0
We're unable to sign you in at this time. Please try again in a few minutes.
Retry
We were able to sign you in, but your subscription(s) could not be found. Please try again in a few minutes.
Retry
There may be a problem with your account. Please contact the AMA Service Center to resolve this issue.
Contact the AMA Service Center:
Telephone: 1 (800) 262-2350 or 1 (312) 670-7827  *   Email: subscriptions@jamanetwork.com
Error Message ......
Other Articles |

PNEUMOCOCCIC PNEUMONIA IN INFANTS AND IN CHILDREN

JESSE G. M. BULLOWA, M.D.; EVELYN GREENBAUM
Am J Dis Child. 1937;53(1_PART_I):22-31. doi:10.1001/archpedi.1937.04140070031002.
Text Size: A A A
Published online

The authors of some recent textbooks on children's diseases have failed to appreciate the importance of differentiating types of pneumonia in infants and children in accordance with the newer (Cooper1) classification of the strains of pneumococci. This may be due in part to the fact that the distribution of types according to the age of the patient has as yet not been recorded. Nemir2 alone separated her cases according to the type of pneumococcus and whether the child was younger or older than 2 years.

A review of the literature on the occurrence of pneumococcic infections in children prior to the classification of types by Cooper is found in the paper by Plummer, Raia and Shultz.3 This study on the first thirteen types, as well as unreported studies of our own at the Harlem Hospital, was the stimulus for segregation of the additional types up to and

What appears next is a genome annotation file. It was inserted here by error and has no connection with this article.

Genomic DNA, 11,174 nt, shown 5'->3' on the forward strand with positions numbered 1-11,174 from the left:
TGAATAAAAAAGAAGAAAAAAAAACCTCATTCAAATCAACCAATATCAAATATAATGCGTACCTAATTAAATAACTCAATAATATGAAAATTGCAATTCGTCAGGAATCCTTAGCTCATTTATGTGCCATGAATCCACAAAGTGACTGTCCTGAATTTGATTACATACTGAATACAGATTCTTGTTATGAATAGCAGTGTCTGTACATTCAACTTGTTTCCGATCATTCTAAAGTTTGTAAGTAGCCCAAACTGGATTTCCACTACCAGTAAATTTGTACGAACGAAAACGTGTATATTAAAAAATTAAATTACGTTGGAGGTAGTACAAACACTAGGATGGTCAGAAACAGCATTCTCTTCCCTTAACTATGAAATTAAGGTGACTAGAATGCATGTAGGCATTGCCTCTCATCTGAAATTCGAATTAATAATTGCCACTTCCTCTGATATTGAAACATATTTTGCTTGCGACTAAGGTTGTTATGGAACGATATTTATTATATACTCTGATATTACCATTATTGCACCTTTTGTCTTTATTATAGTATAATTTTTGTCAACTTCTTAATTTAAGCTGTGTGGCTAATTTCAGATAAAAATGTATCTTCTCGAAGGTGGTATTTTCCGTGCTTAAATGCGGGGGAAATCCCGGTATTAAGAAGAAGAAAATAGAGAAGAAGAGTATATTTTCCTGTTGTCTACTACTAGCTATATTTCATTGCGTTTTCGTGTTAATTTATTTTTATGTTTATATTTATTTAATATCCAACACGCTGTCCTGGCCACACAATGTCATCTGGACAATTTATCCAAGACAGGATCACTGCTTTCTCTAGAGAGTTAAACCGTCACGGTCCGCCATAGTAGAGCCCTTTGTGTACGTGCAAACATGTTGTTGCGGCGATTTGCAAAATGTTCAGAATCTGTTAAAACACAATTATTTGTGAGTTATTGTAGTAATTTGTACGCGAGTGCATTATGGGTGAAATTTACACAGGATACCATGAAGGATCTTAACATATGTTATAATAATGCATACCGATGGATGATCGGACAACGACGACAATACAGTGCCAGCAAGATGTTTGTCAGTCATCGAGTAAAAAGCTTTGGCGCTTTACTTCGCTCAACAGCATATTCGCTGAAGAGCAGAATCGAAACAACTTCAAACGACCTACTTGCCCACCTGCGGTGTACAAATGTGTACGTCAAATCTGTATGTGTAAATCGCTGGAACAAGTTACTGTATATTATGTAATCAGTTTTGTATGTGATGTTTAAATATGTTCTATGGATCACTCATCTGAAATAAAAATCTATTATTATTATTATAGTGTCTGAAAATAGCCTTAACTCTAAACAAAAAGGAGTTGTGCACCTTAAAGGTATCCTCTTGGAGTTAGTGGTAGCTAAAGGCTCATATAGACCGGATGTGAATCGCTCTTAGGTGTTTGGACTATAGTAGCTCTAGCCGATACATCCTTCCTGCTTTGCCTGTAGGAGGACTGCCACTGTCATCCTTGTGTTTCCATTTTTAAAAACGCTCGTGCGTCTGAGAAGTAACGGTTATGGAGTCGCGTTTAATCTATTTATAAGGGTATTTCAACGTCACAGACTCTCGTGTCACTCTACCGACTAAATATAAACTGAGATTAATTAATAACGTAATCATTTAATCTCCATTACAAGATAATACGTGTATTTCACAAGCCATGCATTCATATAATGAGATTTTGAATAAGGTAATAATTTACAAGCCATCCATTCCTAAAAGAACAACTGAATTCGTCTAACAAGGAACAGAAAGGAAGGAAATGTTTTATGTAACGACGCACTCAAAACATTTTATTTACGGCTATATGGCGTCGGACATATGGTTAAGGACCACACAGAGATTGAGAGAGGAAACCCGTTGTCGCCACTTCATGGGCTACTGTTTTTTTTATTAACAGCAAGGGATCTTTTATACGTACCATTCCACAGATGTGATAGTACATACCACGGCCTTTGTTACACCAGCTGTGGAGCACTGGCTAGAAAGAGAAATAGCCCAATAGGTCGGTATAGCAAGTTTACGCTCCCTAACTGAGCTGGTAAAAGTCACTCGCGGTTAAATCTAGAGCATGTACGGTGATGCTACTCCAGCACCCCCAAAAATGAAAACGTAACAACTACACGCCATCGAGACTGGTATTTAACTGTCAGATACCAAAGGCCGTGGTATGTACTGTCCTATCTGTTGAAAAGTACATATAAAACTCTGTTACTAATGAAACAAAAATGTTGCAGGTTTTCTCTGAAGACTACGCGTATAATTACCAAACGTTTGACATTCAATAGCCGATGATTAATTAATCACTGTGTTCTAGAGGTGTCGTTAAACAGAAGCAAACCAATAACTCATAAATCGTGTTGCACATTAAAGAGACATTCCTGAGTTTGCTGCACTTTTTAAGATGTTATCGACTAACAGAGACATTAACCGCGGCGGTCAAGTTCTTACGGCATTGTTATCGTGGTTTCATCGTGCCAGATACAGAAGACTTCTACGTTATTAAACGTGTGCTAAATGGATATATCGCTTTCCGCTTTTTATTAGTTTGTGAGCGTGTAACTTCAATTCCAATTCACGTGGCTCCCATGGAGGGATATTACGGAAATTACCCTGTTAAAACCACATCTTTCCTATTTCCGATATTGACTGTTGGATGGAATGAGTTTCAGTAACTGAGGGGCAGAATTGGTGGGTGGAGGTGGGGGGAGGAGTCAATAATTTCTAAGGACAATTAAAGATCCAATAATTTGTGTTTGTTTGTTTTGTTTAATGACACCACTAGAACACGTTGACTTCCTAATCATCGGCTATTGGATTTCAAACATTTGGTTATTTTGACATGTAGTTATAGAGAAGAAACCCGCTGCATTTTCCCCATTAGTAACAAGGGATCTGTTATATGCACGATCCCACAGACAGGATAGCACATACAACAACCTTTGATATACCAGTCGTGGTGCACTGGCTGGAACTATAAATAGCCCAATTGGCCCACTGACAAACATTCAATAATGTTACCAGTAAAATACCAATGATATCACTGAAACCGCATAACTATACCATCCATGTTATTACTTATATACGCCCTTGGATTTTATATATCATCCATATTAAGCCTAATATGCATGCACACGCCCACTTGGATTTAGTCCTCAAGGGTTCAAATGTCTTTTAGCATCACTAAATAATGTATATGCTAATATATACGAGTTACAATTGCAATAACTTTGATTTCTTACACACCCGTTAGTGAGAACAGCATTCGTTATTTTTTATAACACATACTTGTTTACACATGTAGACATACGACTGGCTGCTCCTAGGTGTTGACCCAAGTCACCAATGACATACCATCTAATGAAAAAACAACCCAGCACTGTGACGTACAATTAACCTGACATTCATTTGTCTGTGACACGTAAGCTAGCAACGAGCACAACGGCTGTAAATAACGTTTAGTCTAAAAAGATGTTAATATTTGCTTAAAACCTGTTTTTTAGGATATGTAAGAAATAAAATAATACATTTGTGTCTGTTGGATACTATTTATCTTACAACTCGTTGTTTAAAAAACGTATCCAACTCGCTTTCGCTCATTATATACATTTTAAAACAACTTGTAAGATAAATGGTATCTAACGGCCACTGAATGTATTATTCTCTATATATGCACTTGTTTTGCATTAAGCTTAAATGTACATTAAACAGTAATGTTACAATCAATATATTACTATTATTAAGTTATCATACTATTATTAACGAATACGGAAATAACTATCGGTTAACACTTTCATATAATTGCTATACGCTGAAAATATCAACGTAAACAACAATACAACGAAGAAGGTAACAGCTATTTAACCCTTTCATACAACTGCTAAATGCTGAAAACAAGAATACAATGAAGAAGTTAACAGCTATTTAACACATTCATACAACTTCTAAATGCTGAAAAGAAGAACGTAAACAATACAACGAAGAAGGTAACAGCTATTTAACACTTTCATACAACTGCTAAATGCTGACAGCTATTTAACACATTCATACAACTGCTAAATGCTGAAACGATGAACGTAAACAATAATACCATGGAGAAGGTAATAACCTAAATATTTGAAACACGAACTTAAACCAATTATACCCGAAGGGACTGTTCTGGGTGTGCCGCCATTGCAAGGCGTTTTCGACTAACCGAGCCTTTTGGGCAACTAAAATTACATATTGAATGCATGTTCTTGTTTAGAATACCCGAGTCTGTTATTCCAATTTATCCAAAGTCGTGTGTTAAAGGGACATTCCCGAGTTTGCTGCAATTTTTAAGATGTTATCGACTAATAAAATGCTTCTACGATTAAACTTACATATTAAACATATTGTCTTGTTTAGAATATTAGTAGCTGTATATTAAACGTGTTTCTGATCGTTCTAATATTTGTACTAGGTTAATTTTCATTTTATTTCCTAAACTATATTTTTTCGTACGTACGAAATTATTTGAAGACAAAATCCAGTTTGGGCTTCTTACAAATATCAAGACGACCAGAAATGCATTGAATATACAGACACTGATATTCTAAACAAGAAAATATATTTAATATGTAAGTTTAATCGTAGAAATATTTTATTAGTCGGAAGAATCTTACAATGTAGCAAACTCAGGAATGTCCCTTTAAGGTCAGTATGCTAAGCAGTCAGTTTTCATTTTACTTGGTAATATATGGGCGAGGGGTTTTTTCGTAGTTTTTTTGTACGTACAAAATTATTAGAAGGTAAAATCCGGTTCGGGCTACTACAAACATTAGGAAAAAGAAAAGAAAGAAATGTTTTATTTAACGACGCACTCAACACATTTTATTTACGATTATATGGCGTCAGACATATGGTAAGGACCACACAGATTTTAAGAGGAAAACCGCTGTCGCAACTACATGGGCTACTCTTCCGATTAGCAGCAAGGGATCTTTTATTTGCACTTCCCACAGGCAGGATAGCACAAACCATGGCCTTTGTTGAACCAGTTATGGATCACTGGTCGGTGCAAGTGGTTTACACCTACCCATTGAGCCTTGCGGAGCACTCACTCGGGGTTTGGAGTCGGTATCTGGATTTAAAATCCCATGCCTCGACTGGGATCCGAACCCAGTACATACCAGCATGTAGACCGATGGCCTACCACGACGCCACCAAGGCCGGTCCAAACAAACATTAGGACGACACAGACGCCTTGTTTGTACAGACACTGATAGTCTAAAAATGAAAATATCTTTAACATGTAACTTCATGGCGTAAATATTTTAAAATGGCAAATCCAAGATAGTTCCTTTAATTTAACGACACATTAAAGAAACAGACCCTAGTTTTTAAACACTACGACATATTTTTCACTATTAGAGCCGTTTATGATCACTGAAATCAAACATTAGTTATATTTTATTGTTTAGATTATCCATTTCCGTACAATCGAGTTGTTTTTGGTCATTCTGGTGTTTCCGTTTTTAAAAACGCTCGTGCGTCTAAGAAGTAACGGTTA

Topics

Sign in

Create a free personal account to sign up for alerts, share articles, and more.

Purchase Options

• Buy this article
• Subscribe to the journal

First Page Preview

View Large
First page PDF preview

Figures

Tables

References

Correspondence

CME
Meets CME requirements for:
Browse CME for all U.S. States
Accreditation Information
The American Medical Association is accredited by the Accreditation Council for Continuing Medical Education to provide continuing medical education for physicians. The AMA designates this journal-based CME activity for a maximum of 1 AMA PRA Category 1 CreditTM per course. Physicians should claim only the credit commensurate with the extent of their participation in the activity. Physicians who complete the CME course and score at least 80% correct on the quiz are eligible for AMA PRA Category 1 CreditTM.
Note: You must get at least of the answers correct to pass this quiz.
You have not filled in all the answers to complete this quiz
The following questions were not answered:
Sorry, you have unsuccessfully completed this CME quiz with a score of
The following questions were not answered correctly:
Commitment to Change (optional):
Indicate what change(s) you will implement in your practice, if any, based on this CME course.
Your quiz results:
The filled radio buttons indicate your responses. The preferred responses are highlighted
For CME Course: A Proposed Model for Initial Assessment and Management of Acute Heart Failure Syndromes
Indicate what changes(s) you will implement in your practice, if any, based on this CME course.
Submit a Comment

Multimedia

Some tools below are only available to our subscribers or users with an online account.

Sign in

Create a free personal account to sign up for alerts, share articles, and more.

Purchase Options

• Buy this article
• Subscribe to the journal

Related Content

Customize your page view by dragging & repositioning the boxes below.

Jobs
brightcove.createExperiences();